Bojangles Inc. (NASDAQ: BOJA) stock remains mired in a slump that can be traced back to its initial public offering in 2015, with shares down 44% since.
Recently, however, Bojangles' shares have engaged in a relative rally, appreciating 11% year to date at the time of this writing. In November, I tackled the quick-service chain's disappointing performance over the past couple of years. As we look forward to its fiscal fourth-quarter 2017 earnings report on March 6, let's briefly review three key themes to which investors should pay attention when gauging Bojangles' overall health.
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1. Reversing the comps decline
Comparable sales, or comps, at Bojangles' restaurants have remained soft in recent quarters, even as many quick-service restaurant (QSR) competitors like McDonald's (NYSE: MCD) and Wendy's (NASDAQ: WEN) notched improving trends in 2017. Through the first three quarters of 2017, Bojangles' reported negative comps of 1.8%. A somewhat steeper plunge of 2.2% in the third quarter was due to falling traffic, a trend that has management's attention. To combat milder traffic, the company promoted a value campaign known as "Welcome Home" to celebrate its 40th anniversary last year. While this initiative pulled customers back in stores, traffic dissipated once the promotion ended.
When Bojangles' reports next week, investors should look for a reversal of the comps trend, and even if positive numbers materialize, it's important to analyze their composition. For example, a strong comps number built on improved traffic but heavy promotional activity (i.e., discounting) won't be healthy for the company's operating margin, nor will it foreshadow sustained improvement.
2. Menu strategy for 2018
As I discussed in November, while Bojangles' management blames lower comps and flat sales on skittish consumers, it's worth noting that other chains have seen healthy revenue increases over the last four quarters. It's legitimate for shareholders to worry that perhaps Bojangles' menu is problematic, given that consumers, especially millennials, are trending toward healthier diets and demand alternate options even at the fast-food chains they frequent.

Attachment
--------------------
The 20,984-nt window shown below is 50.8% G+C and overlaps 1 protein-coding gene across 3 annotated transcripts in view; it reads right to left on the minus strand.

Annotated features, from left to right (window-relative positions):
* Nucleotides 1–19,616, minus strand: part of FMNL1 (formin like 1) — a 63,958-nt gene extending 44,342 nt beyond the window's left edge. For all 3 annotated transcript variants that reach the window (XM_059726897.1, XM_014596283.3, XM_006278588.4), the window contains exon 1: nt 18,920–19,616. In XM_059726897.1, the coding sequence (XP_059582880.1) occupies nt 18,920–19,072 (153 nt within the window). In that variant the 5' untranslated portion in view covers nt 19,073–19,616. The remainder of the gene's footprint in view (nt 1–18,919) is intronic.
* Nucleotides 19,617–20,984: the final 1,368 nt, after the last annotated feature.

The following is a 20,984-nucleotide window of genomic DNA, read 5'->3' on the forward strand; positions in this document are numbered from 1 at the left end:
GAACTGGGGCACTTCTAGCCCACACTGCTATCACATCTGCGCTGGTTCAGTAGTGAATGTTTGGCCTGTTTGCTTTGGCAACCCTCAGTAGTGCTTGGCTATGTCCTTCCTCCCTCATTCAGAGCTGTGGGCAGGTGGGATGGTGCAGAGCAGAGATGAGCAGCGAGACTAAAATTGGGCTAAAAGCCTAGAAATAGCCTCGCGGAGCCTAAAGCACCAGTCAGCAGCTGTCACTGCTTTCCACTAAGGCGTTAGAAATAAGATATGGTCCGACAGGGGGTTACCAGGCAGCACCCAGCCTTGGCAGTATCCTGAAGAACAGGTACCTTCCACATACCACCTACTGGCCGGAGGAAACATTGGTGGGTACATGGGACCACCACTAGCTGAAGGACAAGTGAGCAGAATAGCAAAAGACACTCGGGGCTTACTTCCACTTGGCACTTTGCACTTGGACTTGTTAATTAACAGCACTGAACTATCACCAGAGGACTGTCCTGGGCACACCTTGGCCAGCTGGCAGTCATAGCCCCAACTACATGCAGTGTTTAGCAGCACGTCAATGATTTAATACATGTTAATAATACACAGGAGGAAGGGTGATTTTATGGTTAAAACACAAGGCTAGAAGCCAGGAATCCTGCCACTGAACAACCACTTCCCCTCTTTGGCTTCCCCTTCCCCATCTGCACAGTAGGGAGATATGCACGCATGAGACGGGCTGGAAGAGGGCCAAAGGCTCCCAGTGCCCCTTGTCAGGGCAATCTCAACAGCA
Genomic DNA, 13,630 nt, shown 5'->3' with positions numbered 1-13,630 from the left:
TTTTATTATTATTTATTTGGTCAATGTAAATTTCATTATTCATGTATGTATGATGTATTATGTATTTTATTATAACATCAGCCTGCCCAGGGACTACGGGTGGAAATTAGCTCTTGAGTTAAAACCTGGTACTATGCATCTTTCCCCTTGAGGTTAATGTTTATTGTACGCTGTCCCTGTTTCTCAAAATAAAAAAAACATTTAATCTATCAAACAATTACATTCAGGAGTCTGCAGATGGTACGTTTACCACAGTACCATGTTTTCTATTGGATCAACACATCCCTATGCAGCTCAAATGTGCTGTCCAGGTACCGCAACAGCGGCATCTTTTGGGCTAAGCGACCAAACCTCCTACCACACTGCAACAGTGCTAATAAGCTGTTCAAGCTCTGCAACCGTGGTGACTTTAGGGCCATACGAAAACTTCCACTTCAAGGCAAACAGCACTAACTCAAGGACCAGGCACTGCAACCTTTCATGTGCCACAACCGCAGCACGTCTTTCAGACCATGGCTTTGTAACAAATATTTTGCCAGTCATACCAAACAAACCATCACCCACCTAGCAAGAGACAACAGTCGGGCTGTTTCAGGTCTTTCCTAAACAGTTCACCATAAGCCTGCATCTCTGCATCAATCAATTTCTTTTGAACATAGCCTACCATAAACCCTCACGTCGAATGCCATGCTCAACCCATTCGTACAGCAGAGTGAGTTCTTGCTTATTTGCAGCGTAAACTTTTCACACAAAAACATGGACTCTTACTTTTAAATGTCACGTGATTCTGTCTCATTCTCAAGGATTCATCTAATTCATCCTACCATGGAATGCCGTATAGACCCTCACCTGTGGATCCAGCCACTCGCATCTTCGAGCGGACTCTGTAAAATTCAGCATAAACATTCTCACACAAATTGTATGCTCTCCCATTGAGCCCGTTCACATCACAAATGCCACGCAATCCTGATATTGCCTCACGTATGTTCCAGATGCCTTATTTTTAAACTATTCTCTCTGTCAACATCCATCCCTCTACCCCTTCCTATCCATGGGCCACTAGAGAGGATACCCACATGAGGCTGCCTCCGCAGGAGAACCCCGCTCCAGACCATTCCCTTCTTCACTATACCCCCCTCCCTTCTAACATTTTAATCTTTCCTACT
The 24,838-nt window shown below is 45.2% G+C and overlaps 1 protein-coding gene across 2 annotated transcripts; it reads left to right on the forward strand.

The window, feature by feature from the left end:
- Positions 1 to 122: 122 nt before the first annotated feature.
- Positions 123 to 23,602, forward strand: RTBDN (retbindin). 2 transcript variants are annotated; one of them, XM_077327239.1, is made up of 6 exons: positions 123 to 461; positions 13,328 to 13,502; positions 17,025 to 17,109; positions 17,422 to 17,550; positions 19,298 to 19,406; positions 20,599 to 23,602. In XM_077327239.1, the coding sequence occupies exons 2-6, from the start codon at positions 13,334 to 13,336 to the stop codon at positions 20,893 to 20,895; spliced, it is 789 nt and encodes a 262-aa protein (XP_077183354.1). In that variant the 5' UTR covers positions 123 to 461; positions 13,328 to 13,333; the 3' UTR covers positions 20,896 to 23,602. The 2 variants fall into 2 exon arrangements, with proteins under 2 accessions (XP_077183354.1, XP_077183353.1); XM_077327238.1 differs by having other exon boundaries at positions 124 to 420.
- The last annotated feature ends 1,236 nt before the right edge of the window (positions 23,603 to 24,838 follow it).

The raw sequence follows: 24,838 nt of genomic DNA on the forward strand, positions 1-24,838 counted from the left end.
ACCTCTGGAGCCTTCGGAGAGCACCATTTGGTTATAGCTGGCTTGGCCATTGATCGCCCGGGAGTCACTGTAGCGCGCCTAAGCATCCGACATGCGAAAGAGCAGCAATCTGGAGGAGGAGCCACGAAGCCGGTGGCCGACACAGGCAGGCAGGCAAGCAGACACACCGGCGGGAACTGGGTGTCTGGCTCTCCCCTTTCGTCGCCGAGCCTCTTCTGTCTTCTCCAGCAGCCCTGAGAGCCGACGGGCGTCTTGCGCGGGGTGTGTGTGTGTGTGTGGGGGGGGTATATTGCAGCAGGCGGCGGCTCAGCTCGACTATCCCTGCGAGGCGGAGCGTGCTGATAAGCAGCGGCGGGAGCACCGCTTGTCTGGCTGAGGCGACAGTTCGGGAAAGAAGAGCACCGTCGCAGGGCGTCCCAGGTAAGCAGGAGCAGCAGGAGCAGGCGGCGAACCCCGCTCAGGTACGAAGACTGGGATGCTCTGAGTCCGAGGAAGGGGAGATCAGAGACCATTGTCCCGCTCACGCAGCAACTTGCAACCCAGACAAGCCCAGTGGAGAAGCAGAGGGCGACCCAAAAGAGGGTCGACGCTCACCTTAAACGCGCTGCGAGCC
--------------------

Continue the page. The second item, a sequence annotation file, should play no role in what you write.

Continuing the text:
While Bojangles' offers a delicious menu built around fried chicken and southern sides, it lacks a vibrant list of alternative, healthier items. Granted, such items stray from the company's core value proposition. But Bojangles' can potentially stem some traffic losses by launching limited time offerings (LTOs) which, if not necessarily healthier, at least grab customers' attention.
The restaurant's "BojAngler" LTO, a fillet of Alaskan pollock that has appeared in each of the last three years in late winter, is an example of the type of menu innovation that might offset some of the company's traffic woes. Shareholders should look for management to provide the current menu innovation strategy when Bojangles' 2018 outlook is discussed during the earnings call next week.
3. Store opening expectations
As results weakened throughout the first three quarters of 2017, Bojangles' dialed back the pace of its new store openings. In the third quarter, the company revised its final new unit opening count for fiscal 2017 from a range of 53 to 56 restaurants to a band of 50 to 52 new restaurants.
With a base of nearly 750 systemwide units, Bojangles' is expanding its store count at a fairly aggressive rate of nearly 7% per year. Obviously, a healthy development pipeline and vigorous store expansion are crucial for revenue growth. But as the company has encountered revenue headwinds over the last 12 months, barring an unexpected jump in same-store sales in the fourth quarter, shareholders shouldn't be surprised if Bojangles' crimps its store-opening goals for 2018.
This is because it's often prudent when revenue stagnates for management to concentrate both its attention and available resources on fixing traffic, product mix, and pricing issues. Given 2017's anemic top line, a more modest store-launch schedule might be welcomed by investors. The company can always resume faster store growth, but entering new markets in the face of lukewarm demand may only serve to drag on margins and overall sales volume. And that's a scenario that investors may dread, given the stock's two-year swoon.
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